Orlando Tripped by Trailblazers
Here it is, ten minutes prior to tip and too much silence beds an arena holding too many empty seats. Could this silence, this Howard-free atmosphere be a preview of the future? If so, where does that leave the fans? Forgive my indulgence but I must get rid of the formalities before tip and voice a much biased opinion.
Shame on you, Dwight Howard. Do you think basketball is a just game and you are merely one of many players taking part in a game? I’m here to talk straight, this is NO game and it’s time you come to that understanding. When you misbehave, the consequences go beyond the moment and your tantrums. One more thing, quit the whining and start playing with a winning attitude and a character representative of a hero… after all, in the eyes of so many children, you are a hero. Okay, enough of this, let’s get to the game at hand.
Question: Is Orlando a one-trick pony?
Portland controlled the tip, drawing first blood with an uncontested shot by Andre Miller. Orlando responded with a miss and a look of confusion. Next possession found Miller back at the free-throw line. Portland up by four after 90 seconds. Magic reciprocated with a turnover.
Nelson broke goose eggs with a 15-foot baseline shot. Looks like the Magic were looking for a go-to player and, after the first 181 seconds, found themselves down 6 to 2 and without a go-to player. First timeout was called at the 6:39 spot, finding the Magic down 10 to 7. Thus far Portland was finding an open lane while Orlando appeared comfortable to reside beyond the perimeter.
Nearing the end of the first and, if this is the Magic team of the future (one without Howard), Otis, we need to talk.
After the first, the Magic trailed 24 to 19:
* Both teams shot at the same rate, 45%/44%
* Both teams tied on rebounds, ten a piece
* Orlando turned the ball over 7 times, Portland 4 times
Second quarter began with little change. The Magic appeared lost and the Trailblazers hustled like a bunch of little bugs. Fortunately for the Magic, Portland offered no real threats or methods to take advantage of Howard’s childish behavior. Hey, that’s something to hold onto.
Over the better half of the second quarter both teams continued in their set ways. Orlando held stuck outside while the Trailblazers maximized teamwork, yet were still unable to get into their groove. With 5:44 to go in the second quarter, Orlando kept the gap within three.
First half concluded with the Magic down by 4, 47 to 43:
* No Magic player held scores in the double figure, Hedo and Earl Clark held the top spot with 7 each
* For Portland, Aldridge led with 11 points while Andre Miller chased with 5
* Sorry, that’s all I got for the first 24
Second half began too quickly and with a thud. Thus far this game had been about role players as neither team can boast of anything but a bunch of supporters. Perhaps the second 24 would produce a leader?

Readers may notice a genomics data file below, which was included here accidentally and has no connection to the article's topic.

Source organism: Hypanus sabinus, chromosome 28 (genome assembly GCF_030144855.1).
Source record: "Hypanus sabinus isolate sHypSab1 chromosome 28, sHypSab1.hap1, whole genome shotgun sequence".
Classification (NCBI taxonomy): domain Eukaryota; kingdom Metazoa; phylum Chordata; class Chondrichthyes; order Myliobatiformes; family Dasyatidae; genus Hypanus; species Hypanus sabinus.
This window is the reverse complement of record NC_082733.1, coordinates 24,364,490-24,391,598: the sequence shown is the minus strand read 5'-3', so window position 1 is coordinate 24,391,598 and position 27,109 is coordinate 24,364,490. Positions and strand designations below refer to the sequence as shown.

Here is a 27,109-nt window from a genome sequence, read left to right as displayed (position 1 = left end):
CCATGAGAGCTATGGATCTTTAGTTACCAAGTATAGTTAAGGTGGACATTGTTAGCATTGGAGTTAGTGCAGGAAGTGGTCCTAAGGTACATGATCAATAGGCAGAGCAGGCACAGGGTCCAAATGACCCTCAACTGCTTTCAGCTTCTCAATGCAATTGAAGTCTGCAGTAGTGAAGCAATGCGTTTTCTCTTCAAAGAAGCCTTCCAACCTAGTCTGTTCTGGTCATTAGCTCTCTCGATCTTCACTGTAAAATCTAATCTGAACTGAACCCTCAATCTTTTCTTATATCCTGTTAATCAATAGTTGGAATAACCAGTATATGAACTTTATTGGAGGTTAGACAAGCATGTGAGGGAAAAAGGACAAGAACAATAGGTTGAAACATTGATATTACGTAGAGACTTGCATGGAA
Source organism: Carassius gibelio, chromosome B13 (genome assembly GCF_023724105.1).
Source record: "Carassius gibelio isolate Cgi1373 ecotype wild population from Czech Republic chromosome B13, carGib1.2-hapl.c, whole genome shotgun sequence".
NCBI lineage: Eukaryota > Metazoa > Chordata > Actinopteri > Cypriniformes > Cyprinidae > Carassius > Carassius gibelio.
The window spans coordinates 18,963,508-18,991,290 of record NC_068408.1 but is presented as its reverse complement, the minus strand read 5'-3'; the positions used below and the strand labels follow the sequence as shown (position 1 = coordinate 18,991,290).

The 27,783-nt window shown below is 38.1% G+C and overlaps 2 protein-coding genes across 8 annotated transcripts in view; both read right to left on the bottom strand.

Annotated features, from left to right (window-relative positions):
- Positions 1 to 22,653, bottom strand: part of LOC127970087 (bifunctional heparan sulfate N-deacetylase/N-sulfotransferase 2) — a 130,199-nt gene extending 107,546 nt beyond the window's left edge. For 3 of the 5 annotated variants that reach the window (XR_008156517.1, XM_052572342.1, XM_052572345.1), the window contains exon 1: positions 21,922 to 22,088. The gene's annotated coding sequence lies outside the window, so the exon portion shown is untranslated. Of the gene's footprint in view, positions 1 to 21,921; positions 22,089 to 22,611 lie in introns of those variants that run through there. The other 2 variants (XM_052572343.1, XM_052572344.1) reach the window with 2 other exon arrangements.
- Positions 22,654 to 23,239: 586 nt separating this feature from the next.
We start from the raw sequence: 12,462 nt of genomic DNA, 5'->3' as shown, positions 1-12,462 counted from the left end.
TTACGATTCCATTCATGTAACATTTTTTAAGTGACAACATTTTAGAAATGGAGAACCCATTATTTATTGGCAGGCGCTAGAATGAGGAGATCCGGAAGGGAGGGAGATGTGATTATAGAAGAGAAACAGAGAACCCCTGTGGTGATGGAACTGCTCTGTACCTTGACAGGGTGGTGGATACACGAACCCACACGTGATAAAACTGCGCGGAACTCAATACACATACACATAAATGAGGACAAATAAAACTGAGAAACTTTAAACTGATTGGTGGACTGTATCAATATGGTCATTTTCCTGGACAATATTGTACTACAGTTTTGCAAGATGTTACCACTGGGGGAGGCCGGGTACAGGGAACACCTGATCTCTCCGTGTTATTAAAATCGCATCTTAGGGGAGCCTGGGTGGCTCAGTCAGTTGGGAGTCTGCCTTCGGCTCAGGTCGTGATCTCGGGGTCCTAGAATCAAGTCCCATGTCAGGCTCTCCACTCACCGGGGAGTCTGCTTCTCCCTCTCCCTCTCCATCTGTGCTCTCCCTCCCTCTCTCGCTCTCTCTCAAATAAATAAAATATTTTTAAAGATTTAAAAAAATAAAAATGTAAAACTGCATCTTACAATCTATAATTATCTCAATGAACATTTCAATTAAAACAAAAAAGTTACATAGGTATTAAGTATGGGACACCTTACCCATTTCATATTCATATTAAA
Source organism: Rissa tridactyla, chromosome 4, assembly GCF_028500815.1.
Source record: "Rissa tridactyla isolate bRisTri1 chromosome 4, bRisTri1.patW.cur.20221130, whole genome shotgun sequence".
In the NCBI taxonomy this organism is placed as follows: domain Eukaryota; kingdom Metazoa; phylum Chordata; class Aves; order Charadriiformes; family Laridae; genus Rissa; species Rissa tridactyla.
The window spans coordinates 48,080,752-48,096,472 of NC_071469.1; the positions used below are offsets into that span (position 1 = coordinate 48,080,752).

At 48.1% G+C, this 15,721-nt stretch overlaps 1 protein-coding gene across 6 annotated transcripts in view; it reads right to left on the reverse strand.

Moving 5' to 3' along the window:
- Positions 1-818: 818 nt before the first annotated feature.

Magic brought the ball in first, finding the back of the rim by Hedo… no leader there. Portland tossed a three, secured the rebound, and witnessed a leaning layup by Aldridge (accompanied by a foul by Nelson). After a sudden three-point play, further misses by Orlando, and a slam by Portland, the Magic fell behind 52 to 43.
Portland orchestrated their largest lead at the 5:53 mark, 60 to 47. Looked like Andre Miller was stepping up to take the lead role, much like he did in college at Utah. His consistent performance has, up to this moment, been the difference between the two teams.
Back from the timeout, Richardson netted a three-point prayer as the timer sang. Two minutes came and went yet the Magic still found themselves lacking direction as well as the lead (down 65 to 52). Feeling the moment, the Magic hit three baskets in a row, tightening the lead back to seven. Portland responded with a time out and regroup.
After an extended dry spell from Portland and a molten hot moment from Orlando, the third quarter concluded closer than thought possible, Magic 66 and Portland 70.
If you were here:
* Jason Richardson led the Magic in scoring with 16 (only player wearing blue in double figures)
Final quarter began with noise, the first all night. Portland missed on their first possession of the quarter due to hearty defense. Ryan Anderson shrunk the lead to two with a layup as Jason Richardson continued hitting from beyond the arc (holding 22 points with 8 minutes remaining). Portland came back with a few baskets and, with five minutes to play, this one was suddenly up for grabs.
Magic called timeout with 347 ticks left and down by 2 (81 to 79). Arenas took the ball in, passed to Hedo, who then got hacked. Seconds later, Hedo threw a brick against the side of a clear barn. Portland came back with an Aldridge layup. Magic’s Ryan Anderson smoothed one up in retaliation. Back and forth play continued until another time out was reached with 2:47 left and the Magic down 88 to 81.
I will spare you the details as to how the wheels fell off. Needless to say, the Magic’s supporting cast of role players could not secure the victory, finding themselves at the wrong end of the scoreboard, 89 to 85.
Before I close, one more unsolicited opinion: until Howard grows up, the Magic fans will remain being the ultimate loser. Maybe it’s time to take off the cape and be a real man. Regarding the one-trick pony question in the beginning of this column, must I really answer that? I thought not.